Gimme the Loot : Pirates at the Jacobin

by , under Economics, Writing

Really nice article by Gavin Mueller over at the Jacobin – a magazine of culture and polemic -asking if piracy has been a ‘radical force.’

Once the heroes of nations, pirates went from being state-sponsored champions to tolerated annoyances to the basest sort of criminals. Henry Morgan was knighted after plundering Panama in 1674; fifty years later hundreds of pirates were dangling from the gibbet at remote trading posts along Africa’s Gold Coast.

What changed?

The change wasn’t so much what pirates did as the context in which they found themselves: a global market economy with England at its head. England went from a plucky backwater to a capitalist empire in a century, and as its fortunes changed – or more specifically, as the way it made its fortunes changed – so, too, did the way the state treated piracy.

It was one thing when looted Spanish gold filled the Queen’s meager treasury; it was quite another when pirates threatened to disrupt the increasingly disciplined circulatory system of 
the Atlantic Ocean, which had become the center of the British economy. Sugar, tobacco, slaves – these commodities needed to move and be exchanged as smoothly as possible. Pirates represented a dual threat to the Atlantic Ocean factory of early capitalism. They were not only thieves; they were also free.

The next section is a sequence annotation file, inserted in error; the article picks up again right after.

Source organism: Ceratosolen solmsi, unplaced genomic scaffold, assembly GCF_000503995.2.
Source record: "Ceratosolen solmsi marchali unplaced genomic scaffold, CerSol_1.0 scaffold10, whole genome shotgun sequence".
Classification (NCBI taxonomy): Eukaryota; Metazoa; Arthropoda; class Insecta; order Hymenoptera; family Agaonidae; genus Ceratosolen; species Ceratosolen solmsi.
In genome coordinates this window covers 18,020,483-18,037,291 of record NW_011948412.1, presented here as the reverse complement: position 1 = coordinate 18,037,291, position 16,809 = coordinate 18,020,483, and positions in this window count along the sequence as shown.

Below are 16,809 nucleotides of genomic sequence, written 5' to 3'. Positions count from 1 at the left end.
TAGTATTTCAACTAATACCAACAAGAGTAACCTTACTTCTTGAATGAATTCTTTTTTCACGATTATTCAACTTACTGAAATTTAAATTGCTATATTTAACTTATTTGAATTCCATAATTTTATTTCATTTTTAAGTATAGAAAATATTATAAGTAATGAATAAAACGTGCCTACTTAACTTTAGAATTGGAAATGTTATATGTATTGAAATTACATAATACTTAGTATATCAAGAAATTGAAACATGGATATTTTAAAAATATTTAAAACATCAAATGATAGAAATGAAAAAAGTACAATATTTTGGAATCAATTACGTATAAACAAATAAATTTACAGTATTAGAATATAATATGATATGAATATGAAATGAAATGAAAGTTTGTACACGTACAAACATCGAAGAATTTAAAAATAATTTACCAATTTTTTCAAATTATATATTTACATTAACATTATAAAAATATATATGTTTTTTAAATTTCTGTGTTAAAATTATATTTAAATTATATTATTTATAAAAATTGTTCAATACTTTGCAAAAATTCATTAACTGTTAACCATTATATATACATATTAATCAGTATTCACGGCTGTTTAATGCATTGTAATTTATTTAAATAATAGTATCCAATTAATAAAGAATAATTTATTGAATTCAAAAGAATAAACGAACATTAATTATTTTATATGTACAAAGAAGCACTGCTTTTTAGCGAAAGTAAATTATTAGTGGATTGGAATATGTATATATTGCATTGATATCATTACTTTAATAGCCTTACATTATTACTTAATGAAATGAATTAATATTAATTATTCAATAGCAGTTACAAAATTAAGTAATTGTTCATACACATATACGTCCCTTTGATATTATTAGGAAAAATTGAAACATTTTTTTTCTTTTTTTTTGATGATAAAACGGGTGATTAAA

This is exactly right. One of the key misunderstands people have about pirates is that they became thieves. This is wrong. Pirates simply carried on the thievery that they had been doing in the service of the Royal Navies. What pissed off the kings and merchants of the time was not the thievery itself, but that they were no longer profiting from it.

This is still the case. Governments are very happy to be benefactors of underhand activity, and to train others to participate in it. What they hate is when that activity is then used on them in turn.

This is not to valourise theft – and we must be careful not to do that. Rather, the point is that pirates shouldn’t be defined as thieves. What sets them apart from other mariners of the time is not theft – because they were all at it – but their radical freedom. And there is nothing pisses a government off more than a politically radicalised and free-thinking poor.


  1. Alex

    Which is what got Christianity in trouble in the first place and why when it got watered down and turned into a state religion, it lost the disruptive power of counter-culturalism that Jesus taught. i.e. it wasn’t counter cultural any more and became bland and not very Christ-like, assuming all the consumerist and corrupt practices of empire (see indulgences etc.)

    Good find that article by Gavin